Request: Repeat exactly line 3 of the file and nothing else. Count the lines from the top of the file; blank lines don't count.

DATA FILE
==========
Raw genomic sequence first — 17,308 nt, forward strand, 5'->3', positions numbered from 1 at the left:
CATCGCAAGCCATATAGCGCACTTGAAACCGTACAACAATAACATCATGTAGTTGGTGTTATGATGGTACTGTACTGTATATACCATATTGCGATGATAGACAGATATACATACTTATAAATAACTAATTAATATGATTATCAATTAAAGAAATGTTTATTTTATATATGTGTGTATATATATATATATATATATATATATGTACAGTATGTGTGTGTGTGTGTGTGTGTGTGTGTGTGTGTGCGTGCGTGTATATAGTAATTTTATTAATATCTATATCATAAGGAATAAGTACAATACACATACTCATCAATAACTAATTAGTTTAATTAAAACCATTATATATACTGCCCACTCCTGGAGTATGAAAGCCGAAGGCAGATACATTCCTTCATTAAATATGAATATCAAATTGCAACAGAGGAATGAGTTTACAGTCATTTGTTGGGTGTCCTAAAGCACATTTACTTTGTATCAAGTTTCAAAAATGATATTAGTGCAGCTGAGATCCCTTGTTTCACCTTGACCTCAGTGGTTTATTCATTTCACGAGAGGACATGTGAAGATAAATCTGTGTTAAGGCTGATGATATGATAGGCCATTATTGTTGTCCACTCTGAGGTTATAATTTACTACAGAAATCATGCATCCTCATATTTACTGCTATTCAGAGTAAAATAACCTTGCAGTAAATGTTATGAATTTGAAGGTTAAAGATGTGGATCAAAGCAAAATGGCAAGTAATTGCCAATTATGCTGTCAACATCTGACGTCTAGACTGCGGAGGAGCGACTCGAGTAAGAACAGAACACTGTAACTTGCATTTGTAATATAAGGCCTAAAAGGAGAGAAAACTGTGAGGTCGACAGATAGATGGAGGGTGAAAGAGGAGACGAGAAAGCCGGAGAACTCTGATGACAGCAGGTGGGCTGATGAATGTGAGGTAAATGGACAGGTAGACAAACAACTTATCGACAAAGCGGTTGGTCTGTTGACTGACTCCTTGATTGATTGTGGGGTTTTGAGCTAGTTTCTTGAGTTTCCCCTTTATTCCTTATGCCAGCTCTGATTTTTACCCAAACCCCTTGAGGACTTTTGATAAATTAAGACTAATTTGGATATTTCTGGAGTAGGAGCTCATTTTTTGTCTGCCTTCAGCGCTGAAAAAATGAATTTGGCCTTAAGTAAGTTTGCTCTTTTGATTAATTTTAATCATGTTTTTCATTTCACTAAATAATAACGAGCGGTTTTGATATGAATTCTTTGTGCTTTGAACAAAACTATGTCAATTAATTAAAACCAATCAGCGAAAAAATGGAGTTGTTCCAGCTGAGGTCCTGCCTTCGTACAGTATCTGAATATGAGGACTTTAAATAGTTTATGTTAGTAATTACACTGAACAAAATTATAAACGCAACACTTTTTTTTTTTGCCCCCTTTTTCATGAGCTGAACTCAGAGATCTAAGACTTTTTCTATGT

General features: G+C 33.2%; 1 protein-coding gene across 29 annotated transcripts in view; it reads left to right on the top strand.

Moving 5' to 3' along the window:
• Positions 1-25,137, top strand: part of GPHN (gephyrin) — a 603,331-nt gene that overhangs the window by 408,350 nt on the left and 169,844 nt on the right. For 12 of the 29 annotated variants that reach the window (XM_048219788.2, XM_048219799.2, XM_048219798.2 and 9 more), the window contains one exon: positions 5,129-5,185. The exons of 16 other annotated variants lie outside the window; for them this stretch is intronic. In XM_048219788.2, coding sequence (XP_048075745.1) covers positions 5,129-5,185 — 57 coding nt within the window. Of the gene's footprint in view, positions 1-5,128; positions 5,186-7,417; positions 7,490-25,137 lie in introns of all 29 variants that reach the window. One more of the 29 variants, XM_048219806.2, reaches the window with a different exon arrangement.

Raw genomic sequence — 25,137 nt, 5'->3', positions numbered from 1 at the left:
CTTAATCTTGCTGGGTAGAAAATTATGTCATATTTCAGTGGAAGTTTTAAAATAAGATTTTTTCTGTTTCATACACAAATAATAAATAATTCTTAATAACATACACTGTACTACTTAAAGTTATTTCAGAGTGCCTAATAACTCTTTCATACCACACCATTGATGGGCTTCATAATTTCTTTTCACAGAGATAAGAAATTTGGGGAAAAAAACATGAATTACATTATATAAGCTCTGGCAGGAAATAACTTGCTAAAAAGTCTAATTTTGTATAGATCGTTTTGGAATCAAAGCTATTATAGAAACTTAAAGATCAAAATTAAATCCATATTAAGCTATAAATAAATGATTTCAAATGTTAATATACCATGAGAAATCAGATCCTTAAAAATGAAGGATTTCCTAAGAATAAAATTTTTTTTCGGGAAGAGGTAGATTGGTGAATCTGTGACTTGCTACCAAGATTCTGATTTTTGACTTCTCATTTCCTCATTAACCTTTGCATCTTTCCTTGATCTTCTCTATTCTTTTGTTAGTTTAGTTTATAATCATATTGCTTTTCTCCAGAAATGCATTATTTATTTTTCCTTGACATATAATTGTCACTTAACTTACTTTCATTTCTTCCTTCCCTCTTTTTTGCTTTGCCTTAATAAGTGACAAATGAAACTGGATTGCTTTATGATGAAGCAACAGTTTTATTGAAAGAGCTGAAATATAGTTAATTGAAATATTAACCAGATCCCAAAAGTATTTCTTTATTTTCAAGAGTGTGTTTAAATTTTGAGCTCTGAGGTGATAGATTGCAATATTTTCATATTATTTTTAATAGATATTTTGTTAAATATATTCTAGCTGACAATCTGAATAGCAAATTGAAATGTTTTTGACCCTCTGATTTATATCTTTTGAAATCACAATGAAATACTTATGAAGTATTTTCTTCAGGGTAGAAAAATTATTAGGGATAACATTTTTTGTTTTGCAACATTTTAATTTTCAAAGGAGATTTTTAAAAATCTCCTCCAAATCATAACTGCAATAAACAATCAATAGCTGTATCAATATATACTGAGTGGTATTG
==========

General features: G+C 33.2%; 1 protein-coding gene across 29 annotated transcripts in view; it reads left to right on the top strand.